EU Referendum: How AG readers voted

AG reveals the outcome of our EU referendum poll and how our readers voted…

On 23 June voting for the EU referendum will be underway and the UK will have forge ahead on whatever path is picked by the public.

It has been a long campaign, although at times it felt longer than the few months. Over this period the team at AG has worked to bring our readership as much information as possible, as well as expert opinions on the topic.

At the start of the campaign, AG launched a poll on the EU referendum. The survey saw 280 respondents answer a range of questions, including ‘Do you think the UK should stay or leave the EU?’, ‘Which issues relating to the vote interest you the most’, and ‘Is there enough information pertaining to the vote’.

The results revealed a sway in favour of leaving the EU. A total of 50 per cent of respondents said they thought the UK should leave the EU, while 43 per cent said they wanted the UK to remain. Some 7 per cent remain undecided.

One respondent said: “We originally joined a “common market” we now have an out of control corrupt bunch of crooks running Brussels.”

Another added: “I think we are better off economically and we are safer inside the EU.”

Nationally, the key issues have been around immigration and the economy so it is hardly surprising these two areas were also seen as the most important by AG readers. The economy came top of the list, with 94 respondents (35 per cent) naming this as the issue they were most interested in. Immigration saw 88 respondents (32 per cent) state this area was the topic they were most concerned about. Security came in at 13 per cent, while jobs and trade formed nine per cent of the vote each. Science and technology made up the remaining two per cent.

One of the main criticisms of the remain and leave campaigns has been the lack of information available. This was also highlighted in the survey, which saw 54 per cent of respondents express concerns there was not enough information available. Only 38 per cent felt well informed and eight per cent said they were not sure if there was enough information.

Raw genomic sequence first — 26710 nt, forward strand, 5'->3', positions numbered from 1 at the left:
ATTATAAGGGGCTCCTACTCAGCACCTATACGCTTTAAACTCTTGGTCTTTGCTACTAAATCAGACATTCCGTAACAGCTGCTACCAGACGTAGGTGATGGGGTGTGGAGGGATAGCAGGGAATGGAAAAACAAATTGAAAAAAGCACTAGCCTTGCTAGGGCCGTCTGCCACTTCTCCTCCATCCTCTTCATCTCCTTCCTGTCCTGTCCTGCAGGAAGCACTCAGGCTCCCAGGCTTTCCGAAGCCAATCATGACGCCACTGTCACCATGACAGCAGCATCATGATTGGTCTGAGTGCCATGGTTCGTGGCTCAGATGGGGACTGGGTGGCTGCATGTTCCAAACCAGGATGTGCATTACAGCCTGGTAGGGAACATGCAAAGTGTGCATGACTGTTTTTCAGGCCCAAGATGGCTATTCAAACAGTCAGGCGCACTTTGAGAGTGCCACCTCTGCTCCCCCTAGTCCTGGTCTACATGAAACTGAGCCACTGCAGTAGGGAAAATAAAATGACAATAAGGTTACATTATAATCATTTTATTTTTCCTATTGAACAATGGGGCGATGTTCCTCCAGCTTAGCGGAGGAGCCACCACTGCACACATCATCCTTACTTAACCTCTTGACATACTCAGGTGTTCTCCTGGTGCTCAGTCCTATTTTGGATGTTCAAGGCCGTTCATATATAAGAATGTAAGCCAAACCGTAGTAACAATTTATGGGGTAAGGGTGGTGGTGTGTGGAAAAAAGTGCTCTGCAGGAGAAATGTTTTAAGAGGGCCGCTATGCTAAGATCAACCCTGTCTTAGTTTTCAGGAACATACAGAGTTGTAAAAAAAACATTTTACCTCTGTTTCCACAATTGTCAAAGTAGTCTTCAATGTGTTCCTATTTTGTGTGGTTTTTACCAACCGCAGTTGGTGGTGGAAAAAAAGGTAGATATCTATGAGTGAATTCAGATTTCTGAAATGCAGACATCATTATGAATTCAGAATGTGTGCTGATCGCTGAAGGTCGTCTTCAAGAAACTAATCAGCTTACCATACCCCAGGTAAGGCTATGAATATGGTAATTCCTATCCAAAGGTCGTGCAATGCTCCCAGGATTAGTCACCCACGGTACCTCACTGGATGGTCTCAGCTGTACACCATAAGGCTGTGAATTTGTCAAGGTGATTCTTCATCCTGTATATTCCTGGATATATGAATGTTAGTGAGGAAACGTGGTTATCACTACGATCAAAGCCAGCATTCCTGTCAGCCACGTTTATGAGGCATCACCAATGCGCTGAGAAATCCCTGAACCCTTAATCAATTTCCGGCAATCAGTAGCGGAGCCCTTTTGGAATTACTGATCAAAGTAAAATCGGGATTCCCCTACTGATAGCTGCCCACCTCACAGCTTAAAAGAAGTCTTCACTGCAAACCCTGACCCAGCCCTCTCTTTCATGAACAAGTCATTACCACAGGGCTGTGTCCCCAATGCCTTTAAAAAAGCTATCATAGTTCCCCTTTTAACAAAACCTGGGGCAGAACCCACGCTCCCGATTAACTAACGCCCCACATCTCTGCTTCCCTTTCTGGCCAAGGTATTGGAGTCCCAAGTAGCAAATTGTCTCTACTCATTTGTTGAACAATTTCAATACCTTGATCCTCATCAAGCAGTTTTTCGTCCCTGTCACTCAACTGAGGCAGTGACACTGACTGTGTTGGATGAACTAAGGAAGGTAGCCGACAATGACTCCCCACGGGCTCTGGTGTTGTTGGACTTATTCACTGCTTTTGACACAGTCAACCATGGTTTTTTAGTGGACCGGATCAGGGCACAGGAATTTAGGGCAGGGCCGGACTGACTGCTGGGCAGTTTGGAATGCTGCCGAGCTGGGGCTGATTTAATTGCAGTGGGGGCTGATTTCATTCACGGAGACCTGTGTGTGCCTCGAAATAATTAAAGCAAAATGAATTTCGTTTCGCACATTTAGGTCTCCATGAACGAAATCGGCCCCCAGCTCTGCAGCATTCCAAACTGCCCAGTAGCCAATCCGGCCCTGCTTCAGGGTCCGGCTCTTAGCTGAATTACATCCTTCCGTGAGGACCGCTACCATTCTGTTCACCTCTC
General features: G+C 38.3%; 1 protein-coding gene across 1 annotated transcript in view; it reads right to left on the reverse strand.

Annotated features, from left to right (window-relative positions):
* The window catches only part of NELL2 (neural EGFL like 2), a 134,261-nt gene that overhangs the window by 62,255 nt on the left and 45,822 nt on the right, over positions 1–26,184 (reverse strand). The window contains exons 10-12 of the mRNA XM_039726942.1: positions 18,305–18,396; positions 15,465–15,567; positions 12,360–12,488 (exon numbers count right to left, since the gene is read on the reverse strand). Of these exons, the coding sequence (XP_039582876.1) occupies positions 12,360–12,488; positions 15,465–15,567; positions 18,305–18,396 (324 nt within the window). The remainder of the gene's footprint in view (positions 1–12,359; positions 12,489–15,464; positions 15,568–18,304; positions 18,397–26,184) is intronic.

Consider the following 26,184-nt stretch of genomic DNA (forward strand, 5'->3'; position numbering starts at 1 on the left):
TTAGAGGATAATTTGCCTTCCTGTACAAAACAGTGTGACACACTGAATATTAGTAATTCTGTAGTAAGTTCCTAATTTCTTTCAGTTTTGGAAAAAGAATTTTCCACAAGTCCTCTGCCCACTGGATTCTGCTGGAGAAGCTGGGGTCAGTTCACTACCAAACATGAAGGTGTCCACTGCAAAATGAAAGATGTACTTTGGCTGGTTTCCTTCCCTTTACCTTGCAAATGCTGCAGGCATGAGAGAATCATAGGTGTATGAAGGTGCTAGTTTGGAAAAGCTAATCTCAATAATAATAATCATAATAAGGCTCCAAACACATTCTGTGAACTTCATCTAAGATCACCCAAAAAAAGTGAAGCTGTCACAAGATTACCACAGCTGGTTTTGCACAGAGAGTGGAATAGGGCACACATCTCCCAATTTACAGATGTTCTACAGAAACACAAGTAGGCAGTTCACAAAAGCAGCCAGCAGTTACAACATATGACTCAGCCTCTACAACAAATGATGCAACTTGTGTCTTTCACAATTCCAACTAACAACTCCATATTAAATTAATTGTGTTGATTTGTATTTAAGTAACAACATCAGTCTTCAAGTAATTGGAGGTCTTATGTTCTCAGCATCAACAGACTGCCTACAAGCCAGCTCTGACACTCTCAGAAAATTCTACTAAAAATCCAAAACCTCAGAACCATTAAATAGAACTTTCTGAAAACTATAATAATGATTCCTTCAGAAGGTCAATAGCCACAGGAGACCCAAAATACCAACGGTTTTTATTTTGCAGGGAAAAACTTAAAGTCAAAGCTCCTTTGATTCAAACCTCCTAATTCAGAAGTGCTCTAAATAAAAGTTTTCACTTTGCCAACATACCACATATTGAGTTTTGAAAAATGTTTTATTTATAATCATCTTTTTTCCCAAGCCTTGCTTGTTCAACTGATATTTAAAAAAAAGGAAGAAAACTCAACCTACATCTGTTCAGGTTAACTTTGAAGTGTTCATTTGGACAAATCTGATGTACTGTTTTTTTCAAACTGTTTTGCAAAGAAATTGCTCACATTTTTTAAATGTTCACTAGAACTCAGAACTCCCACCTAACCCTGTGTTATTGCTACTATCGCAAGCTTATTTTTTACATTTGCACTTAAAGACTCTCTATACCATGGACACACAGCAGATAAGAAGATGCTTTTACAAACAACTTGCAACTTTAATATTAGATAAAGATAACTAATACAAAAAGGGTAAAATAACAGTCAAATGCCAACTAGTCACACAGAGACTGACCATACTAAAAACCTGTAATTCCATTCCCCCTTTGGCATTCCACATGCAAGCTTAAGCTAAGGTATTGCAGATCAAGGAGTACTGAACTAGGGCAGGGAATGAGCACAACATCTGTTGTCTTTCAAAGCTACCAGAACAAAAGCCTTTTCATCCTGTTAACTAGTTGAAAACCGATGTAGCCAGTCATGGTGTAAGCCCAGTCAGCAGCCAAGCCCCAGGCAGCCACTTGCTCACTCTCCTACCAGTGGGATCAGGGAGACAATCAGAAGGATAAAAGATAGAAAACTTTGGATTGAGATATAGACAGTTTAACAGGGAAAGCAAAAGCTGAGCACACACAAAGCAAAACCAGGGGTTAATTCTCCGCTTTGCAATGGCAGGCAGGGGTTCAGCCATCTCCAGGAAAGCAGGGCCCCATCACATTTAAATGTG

Respondents to the survey also echoed this sentiment, with one criticising the way the government had supplied information relating to the EU and the vote: “The information about how to vote has become confusing, rumours about having to register have been allowed to continue, and the government should have made more effort to clarify that people who are on the electoral roll will automatically receive their vote card and should of encouraged those who are not registered to do so.

“I have not seen much on TV, news channels – we need fact, not scare tactics to make an informed decision.”

This was echoed by another respondent who stated: “Too much conflicting information and rhetoric means it is impossible for ordinary voters to make an informed decision.”

While a third said: “There is not enough hard information regarding our exposure to security issues if we leave the EU.”

Another stated: “It is very sad to see the narrow, inward-looking attitudes of the leave campaigners. Their xenophobic nationalism may well lead to the decline of Britain as a great cultural force in the world, and to the break-up of the United Kingdom. It’s another form of populist Trumpism.”

Among the other concerns raised were issues of democracy and bureaucracy. One respondent said “Our laws are being destroyed by European Law, and we had better Human Rights than any European country long before the EU was invented by Schuman and Monet.”

Another added: “In the EU we cannot vote out the lawmakers and we do not have control of our legal system let alone our borders.

“The country cannot sustain unlimited immigration from the EU which puts too much strain on our infrastructure, schools, hospitals etc and thus it affects our economy as we are having to pay out millions to accommodate the increase in population.”

“We are thoroughly fed up with the top heavy bureaucracy of unelected people, who have never lived in this country, impose on us,” one respondent said.

Another added: “The people that make the laws shape the future, these people are not voted in and cannot be voted out.

“No-one is giving a balanced view, there are risks in staying as well as leaving – the EU will not stand still, it has changed massively since 1975 and will do so in the future.

“We are supporting bankrupt countries due to the failure of the Euro so staying is not as safe an option as some may think. No-one has a crystal ball so in or out it is all guesswork.

“The EU is very inward looking, we now have a global economy and need to be looking out at the world not just in our back yard. It is time we took control of our own future outside of the EU.”

A third respondent said: “If being a member of the EU is so good for the economy as Remain would have us believe, then why is unemployment so high in other EU member states.”

What is clear is this race will be close. As with the General Election guess work can be done as to which way the vote will fall but until the ballot papers are counted there can be no certainty.


  1. how odd – we call everyone coming to this country as immigrants but call the same number who live in Europe as expats!

    if we leave does anyone think the French will try to stop a load of the illegal immigrants coming to England. Yes being part of Europe costs money – but then so does peace.

    as the EU expands there will be many changes – but life changes all the time. I would rather keep what we have got than stepping off the edge of a cliff when we do not know if the safety net will catch us or even be there.


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